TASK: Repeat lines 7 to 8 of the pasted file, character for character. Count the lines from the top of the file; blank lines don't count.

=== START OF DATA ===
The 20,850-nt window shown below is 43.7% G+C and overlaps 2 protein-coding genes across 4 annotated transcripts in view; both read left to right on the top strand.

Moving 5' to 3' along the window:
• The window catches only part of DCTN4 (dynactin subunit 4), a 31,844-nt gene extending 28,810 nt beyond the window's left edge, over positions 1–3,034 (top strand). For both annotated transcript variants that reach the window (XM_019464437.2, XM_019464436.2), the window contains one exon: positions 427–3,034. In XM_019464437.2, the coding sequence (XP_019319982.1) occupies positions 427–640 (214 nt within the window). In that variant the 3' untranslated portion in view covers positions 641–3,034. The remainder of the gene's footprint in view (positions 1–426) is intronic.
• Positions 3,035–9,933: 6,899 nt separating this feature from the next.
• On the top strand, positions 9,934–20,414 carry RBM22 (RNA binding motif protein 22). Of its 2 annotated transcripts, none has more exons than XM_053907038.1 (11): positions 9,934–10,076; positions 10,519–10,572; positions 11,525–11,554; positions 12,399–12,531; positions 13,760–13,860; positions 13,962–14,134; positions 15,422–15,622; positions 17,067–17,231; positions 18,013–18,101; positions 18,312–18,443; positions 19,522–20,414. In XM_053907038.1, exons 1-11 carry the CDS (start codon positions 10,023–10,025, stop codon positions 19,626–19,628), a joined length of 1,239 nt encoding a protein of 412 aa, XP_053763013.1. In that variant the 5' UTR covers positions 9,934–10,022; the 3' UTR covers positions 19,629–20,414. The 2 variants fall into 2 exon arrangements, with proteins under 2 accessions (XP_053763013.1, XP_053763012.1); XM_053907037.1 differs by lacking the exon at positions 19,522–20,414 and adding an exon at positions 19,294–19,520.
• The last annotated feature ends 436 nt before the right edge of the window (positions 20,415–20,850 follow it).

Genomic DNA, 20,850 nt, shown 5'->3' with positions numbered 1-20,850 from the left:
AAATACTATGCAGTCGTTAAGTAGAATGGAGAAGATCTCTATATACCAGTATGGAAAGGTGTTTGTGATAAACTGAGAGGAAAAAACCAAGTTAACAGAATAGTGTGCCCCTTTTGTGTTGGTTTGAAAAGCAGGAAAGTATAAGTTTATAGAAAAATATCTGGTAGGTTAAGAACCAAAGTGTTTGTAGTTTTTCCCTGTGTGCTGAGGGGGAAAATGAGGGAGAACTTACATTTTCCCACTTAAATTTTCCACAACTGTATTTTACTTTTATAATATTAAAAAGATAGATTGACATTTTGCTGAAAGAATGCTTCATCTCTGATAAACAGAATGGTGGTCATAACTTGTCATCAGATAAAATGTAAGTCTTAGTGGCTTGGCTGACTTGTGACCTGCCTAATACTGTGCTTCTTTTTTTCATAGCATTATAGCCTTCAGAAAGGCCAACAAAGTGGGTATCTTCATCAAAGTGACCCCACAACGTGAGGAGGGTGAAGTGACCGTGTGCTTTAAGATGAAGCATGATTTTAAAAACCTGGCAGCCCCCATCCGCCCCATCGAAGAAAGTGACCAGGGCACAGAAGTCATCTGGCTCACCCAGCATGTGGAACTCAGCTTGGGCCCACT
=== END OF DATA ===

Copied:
Genomic DNA, 20,850 nt, shown 5'->3' with positions numbered 1-20,850 from the left:
AAATACTATGCAGTCGTTAAGTAGAATGGAGAAGATCTCTATATACCAGTATGGAAAGGTGTTTGTGATAAACTGAGAGGAAAAAACCAAGTTAACAGAATAGTGTGCCCCTTTTGTGTTGGTTTGAAAAGCAGGAAAGTATAAGTTTATAGAAAAATATCTGGTAGGTTAAGAACCAAAGTGTTTGTAGTTTTTCCCTGTGTGCTGAGGGGGAAAATGAGGGAGAACTTACATTTTCCCACTTAAATTTTCCACAACTGTATTTTACTTTTATAATATTAAAAAGATAGATTGACATTTTGCTGAAAGAATGCTTCATCTCTGATAAACAGAATGGTGGTCATAACTTGTCATCAGATAAAATGTAAGTCTTAGTGGCTTGGCTGACTTGTGACCTGCCTAATACTGTGCTTCTTTTTTTCATAGCATTATAGCCTTCAGAAAGGCCAACAAAGTGGGTATCTTCATCAAAGTGACCCCACAACGTGAGGAGGGTGAAGTGACCGTGTGCTTTAAGATGAAGCATGATTTTAAAAACCTGGCAGCCCCCATCCGCCCCATCGAAGAAAGTGACCAGGGCACAGAAGTCATCTGGCTCACCCAGCATGTGGAACTCAGCTTGGGCCCACT